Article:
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Tuesday, November 14, 2000

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find related articles. powered by google. BioMedNet Genetic screening promises 14 disease databanks in UK
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"Geneticists in the UK today saw at last the fruits of a hard-won campaign to secure more funding for genomic research to aid public health, with over £8 million going toward DNA databases to study the causes of common diseases.

The government's Medical Research Council (MRC) confirmed awards totalling £8.3 million to 14 groups around the territory that specialise in conditions such as heart disease, breast cancer, hypertension, leukemia, kidney failure, degeneration of the retina, and multiple sclerosis."

"Conscious that its latest awards raise the sensitive issues behind genetic screening, the MRC emphasizes that this current work is very different from the proposed study of DNA samples from much larger numbers of people, the Population Biomedical Collection (PBC). This controversial program, which would allow research on the interactions between genes, environment and lifestyle, only recently completed a public consultation exercise. It is backed by the MRC in association with the Wellcome Trust, the UK's biggest provider of funds for science research, and the National Health Service.

The PBC and the DNA collections are different but complementary pieces of research, says Porteous, who is a member of the working party advising the Wellcome Trust on the large-scale study. The PBC is concerned with "environmental and genetic effects on health risks later in life rather than on individuals [with diseases]," he said."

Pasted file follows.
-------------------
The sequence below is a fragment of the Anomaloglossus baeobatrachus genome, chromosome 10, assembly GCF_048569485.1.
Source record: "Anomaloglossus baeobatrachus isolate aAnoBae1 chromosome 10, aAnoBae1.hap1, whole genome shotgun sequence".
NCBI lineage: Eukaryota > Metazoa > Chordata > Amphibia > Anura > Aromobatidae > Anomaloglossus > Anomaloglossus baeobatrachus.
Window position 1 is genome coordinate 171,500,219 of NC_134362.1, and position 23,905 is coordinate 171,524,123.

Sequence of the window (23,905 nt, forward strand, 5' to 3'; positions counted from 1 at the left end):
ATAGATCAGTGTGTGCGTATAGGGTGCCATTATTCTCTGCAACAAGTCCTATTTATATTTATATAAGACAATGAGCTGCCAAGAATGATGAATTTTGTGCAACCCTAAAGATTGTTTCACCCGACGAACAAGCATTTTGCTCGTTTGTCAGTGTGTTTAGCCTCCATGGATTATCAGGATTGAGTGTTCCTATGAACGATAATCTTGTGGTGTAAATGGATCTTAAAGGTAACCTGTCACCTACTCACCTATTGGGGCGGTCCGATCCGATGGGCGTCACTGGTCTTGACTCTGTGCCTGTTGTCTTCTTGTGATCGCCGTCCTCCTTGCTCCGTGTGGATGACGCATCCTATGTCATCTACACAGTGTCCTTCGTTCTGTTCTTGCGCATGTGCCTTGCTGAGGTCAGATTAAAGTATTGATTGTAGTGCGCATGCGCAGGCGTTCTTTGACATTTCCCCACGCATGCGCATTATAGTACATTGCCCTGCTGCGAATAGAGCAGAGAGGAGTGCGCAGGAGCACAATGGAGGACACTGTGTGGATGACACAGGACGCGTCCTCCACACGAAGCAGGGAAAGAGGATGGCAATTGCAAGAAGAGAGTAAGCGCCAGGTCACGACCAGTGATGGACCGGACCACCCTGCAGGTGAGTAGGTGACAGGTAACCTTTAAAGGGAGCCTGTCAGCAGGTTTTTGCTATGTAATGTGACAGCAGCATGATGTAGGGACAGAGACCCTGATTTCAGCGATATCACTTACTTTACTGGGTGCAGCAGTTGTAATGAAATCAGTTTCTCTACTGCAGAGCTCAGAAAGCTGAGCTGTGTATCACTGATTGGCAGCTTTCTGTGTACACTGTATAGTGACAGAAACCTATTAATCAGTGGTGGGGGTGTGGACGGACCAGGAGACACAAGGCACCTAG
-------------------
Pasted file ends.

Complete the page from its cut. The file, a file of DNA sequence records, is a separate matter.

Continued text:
find related articles. powered by google. The New Scientist Gene collection
"Britain's largest ever DNA collection project has been announced by the Medical Research Council. Genetic material from thousands of sick people will be collected and stored in databases across Britain."

""Perhaps the most ambitious is the colorectal cancer project in Scotland," says Rawle. "They're planning on taking samples from every person with colorectal cancer in Britain - that's a tremendous challenge."

Ellen Solomon at King's College London will lead a DNA breast cancer project. Mutations in single genes cause some cases of breast cancer, but most probably involve mutations in many genes, says Solomon.

Her team will take DNA samples from families with only slightly more cases of breast cancer than most. This suggests that they have a genetic predisposition to breast cancer, but that predisposition involves mutations in more than just one or two genes."

find related articles. powered by google. BioMedNet Here come the lawyers
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"In 1993, a researcher at the Miami Children's Hospital, with the encouragement and help of families of victims, discovered the genetic basis for Canavan disease, a disease of the central nervous system that affects 1 in 6,400 Ashkenazi Jews. The mutation, on chromosome 17, was patented, and the researcher developed a genetic test. Four parents and three nonprofit groups filed a lawsuit in a Chicago federal court claiming "misappropriation of trade secrets," because they used children's blood and tissue without consent to file the patent.

Reference: Marshall, E. 2000. Families sue hospital, scientist for control of Canavan gene. Science 290(5494):1062."

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Bioinformatics will be at the core of biology in the 21st century. In fields ranging from structural biology to genomics to biomedical imaging, ready access to data and analytical tools are fundamentally changing the way investigators in the life sciences conduct research and approach problems. Complex, computationally intensive biological problems are now being addressed and promise to significantly advance our understanding of biology and medicine. No biological discipline will be unaffected by these technological breakthroughs.


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